Georgia Student Hannah Watters, Suspended For Taking Photo Of Packed School, Allowed Back To Classes
The Georgia student who was suspended after snapping viral photos of a packed hallway at her school has had her suspension canceled, according to statements made by her mother to various news outlets.
The photo shows a hallway at North Paulding High School where students are crowded while moving between classes. In the photo, students are standing shoulder to shoulder next to each other and very few are wearing masks. Two students were reportedly suspended for taking photos, one being Hannah Watters, a sophomore at the school. The school argued that Watters broke several rules including using her phone during passing, posting to social media during school, and taking photos of minors.
Watters said she felt it was necessary to share what it looked like inside her school.
“I was concerned for the safety of everyone in that building and everyone in the county because precautions that the CDC and guidelines that the CDC has been telling us for months now, weren’t being followed,” Watters said to CNN.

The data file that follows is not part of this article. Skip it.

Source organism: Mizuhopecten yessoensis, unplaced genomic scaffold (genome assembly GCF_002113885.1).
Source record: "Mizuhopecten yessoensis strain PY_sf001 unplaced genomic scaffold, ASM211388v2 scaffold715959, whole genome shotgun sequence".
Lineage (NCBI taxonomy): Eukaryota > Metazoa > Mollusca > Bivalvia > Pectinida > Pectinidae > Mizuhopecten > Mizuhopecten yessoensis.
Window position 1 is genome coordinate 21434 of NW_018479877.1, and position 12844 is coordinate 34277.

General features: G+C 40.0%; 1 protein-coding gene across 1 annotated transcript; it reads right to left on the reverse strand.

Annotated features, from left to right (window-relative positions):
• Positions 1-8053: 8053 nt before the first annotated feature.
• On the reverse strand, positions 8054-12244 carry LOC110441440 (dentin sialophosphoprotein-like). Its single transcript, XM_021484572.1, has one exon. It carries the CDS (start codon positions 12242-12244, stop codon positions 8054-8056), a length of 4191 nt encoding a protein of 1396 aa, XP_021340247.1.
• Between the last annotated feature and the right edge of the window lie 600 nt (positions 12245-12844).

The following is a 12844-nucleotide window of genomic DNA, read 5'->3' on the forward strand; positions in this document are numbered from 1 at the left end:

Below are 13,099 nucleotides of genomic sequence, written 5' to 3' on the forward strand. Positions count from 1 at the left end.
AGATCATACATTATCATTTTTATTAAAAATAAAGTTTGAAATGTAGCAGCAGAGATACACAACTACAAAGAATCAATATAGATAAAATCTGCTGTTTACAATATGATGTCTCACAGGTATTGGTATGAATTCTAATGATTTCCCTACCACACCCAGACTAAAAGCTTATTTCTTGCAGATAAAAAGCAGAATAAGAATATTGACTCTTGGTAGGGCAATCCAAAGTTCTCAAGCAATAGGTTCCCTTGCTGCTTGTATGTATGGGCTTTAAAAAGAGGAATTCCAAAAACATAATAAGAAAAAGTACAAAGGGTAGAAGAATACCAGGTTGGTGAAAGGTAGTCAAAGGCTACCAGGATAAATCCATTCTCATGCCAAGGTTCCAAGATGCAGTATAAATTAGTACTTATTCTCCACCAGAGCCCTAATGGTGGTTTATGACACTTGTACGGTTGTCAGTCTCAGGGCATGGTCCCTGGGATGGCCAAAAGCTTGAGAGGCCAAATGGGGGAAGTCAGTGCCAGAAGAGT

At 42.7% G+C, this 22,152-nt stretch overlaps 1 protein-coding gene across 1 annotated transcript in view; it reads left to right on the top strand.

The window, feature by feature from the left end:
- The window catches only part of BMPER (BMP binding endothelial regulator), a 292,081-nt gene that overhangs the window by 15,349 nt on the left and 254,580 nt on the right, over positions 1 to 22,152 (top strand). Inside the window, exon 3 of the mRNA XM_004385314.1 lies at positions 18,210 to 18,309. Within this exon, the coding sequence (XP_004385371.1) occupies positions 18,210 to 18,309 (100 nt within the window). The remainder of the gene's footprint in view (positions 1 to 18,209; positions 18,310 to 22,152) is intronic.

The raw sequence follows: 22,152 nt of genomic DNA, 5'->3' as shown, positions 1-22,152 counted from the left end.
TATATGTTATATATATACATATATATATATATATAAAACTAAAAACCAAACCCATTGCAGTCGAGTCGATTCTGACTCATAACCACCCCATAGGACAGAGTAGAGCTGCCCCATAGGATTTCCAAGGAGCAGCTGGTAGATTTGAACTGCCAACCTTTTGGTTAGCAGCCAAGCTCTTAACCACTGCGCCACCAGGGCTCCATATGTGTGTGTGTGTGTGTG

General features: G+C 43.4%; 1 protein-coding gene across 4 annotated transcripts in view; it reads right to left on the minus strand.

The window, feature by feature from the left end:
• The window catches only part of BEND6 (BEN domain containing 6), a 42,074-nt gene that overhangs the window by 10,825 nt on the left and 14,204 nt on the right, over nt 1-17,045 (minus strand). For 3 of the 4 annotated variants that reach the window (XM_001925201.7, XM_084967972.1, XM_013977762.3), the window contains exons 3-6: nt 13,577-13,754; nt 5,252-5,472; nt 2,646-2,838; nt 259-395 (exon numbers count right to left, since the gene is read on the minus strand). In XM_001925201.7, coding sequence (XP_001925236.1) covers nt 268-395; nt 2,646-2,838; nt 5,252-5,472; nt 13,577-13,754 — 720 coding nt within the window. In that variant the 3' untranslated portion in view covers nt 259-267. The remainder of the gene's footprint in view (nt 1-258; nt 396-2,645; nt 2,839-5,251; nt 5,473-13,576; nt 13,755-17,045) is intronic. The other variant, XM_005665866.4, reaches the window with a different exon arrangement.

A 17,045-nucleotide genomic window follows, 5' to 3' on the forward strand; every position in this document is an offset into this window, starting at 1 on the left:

“I’d like to say this is some good and necessary trouble,” Watters told CNN, echoing the words of the late John Lewis. “My biggest concern is not only about me being safe, it’s about everyone being safe because behind every teacher, student and staff member there is a family, there are friends, and I would just want to keep everyone safe.”
On Friday, Watters tweeted that the school had “deleted her suspension,” and that she could go back to school on Monday.
To be 100% clear, I can go back to school on Monday. I couldn’t have done this without all the support, thank you.
— hannah (@ihateiceman) August 7, 2020
Her mother Lynne Watters confirmed that the suspension would be canceled and removed from her record after she spoke with the school’s principal.
“The principal just said that they were very sorry for any negative attention that this has brought upon her, and that in the future they would like for her to come to the administration with any safety concerns she has,” Watters told The Washington Post in a text message. “[The principal] confirmed that she will have no disciplinary action on her record and she can return to school on Monday.”
It is unclear if the other student who was suspended, though had not come out publicly with their story, has also had their suspension deleted.